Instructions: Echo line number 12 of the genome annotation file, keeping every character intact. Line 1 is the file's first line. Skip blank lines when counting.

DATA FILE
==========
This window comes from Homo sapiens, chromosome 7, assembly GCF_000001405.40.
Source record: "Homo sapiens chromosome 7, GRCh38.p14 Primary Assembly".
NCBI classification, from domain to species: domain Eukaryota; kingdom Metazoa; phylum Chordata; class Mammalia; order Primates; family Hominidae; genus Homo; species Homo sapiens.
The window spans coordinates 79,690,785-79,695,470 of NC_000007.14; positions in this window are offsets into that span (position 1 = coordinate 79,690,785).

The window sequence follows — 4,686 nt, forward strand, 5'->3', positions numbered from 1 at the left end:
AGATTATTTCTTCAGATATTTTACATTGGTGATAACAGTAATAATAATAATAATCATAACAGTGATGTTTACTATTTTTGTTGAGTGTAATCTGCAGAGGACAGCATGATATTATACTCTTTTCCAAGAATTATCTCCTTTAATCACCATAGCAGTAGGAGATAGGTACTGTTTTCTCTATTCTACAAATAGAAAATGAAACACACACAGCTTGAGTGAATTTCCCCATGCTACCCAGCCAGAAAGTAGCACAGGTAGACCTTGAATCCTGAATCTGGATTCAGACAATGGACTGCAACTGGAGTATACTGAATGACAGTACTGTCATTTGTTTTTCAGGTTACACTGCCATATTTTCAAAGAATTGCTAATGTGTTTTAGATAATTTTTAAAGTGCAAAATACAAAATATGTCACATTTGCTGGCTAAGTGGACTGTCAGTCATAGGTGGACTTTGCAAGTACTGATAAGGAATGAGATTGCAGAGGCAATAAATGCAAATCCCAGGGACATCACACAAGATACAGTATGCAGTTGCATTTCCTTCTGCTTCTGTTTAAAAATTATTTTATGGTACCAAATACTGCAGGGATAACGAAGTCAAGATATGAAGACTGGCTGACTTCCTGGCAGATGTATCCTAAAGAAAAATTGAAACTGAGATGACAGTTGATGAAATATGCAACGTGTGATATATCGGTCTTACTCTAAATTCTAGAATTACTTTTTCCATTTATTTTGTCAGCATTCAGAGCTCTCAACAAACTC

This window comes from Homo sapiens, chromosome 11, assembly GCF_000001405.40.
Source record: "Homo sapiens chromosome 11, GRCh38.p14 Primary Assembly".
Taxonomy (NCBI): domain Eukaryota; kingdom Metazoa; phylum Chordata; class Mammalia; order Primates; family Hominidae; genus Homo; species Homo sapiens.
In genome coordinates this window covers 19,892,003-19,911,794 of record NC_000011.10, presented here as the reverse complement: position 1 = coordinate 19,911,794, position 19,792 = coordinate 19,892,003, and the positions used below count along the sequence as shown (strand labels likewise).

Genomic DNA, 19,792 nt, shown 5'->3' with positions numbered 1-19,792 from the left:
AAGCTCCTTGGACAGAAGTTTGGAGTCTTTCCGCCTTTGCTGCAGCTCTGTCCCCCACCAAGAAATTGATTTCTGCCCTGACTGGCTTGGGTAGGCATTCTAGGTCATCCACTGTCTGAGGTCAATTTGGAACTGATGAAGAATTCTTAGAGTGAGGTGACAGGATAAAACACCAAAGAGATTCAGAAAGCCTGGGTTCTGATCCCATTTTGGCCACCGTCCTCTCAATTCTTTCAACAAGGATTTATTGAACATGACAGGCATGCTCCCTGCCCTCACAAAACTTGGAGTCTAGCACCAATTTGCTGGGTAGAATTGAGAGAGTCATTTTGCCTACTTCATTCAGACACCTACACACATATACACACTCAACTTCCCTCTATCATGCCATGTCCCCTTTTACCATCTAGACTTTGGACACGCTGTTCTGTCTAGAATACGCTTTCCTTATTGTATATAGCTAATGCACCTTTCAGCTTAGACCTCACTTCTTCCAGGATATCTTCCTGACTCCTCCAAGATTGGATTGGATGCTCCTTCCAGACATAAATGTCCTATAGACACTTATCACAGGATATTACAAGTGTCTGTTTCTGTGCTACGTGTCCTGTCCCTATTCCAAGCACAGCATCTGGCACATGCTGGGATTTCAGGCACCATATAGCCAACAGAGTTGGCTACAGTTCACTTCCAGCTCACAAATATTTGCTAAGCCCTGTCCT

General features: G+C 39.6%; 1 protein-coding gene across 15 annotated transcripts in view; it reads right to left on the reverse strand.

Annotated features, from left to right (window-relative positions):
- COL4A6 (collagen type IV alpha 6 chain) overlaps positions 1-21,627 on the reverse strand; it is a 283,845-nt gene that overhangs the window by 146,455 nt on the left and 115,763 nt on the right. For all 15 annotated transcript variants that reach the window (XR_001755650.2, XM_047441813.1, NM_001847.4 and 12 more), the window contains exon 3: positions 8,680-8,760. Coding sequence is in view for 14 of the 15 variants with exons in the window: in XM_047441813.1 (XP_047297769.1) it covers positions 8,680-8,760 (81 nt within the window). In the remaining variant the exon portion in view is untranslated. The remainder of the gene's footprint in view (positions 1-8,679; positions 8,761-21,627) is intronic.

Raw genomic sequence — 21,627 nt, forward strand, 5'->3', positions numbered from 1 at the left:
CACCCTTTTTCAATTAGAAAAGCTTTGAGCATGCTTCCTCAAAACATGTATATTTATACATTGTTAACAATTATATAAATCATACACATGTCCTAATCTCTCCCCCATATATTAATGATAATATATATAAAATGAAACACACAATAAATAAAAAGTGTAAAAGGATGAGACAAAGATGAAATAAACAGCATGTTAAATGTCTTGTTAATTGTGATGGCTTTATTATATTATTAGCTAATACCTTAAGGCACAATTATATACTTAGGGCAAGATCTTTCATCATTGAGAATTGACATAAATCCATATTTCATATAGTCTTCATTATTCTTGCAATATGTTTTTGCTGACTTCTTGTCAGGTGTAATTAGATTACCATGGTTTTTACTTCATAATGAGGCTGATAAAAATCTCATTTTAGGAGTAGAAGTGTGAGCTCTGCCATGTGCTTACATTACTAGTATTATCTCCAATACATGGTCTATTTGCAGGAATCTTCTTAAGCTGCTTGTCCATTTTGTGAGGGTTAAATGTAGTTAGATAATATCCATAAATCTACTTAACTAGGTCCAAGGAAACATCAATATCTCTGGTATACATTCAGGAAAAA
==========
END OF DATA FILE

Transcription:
AAGCTCCTTGGACAGAAGTTTGGAGTCTTTCCGCCTTTGCTGCAGCTCTGTCCCCCACCAAGAAATTGATTTCTGCCCTGACTGGCTTGGGTAGGCATTCTAGGTCATCCACTGTCTGAGGTCAATTTGGAACTGATGAAGAATTCTTAGAGTGAGGTGACAGGATAAAACACCAAAGAGATTCAGAAAGCCTGGGTTCTGATCCCATTTTGGCCACCGTCCTCTCAATTCTTTCAACAAGGATTTATTGAACATGACAGGCATGCTCCCTGCCCTCACAAAACTTGGAGTCTAGCACCAATTTGCTGGGTAGAATTGAGAGAGTCATTTTGCCTACTTCATTCAGACACCTACACACATATACACACTCAACTTCCCTCTATCATGCCATGTCCCCTTTTACCATCTAGACTTTGGACACGCTGTTCTGTCTAGAATACGCTTTCCTTATTGTATATAGCTAATGCACCTTTCAGCTTAGACCTCACTTCTTCCAGGATATCTTCCTGACTCCTCCAAGATTGGATTGGATGCTCCTTCCAGACATAAATGTCCTATAGACACTTATCACAGGATATTACAAGTGTCTGTTTCTGTGCTACGTGTCCTGTCCCTATTCCAAGCACAGCATCTGGCACATGCTGGGATTTCAGGCACCATATAGCCAACAGAGTTGGCTACAGTTCACTTCCAGCTCACAAATATTTGCTAAGCCCTGTCCT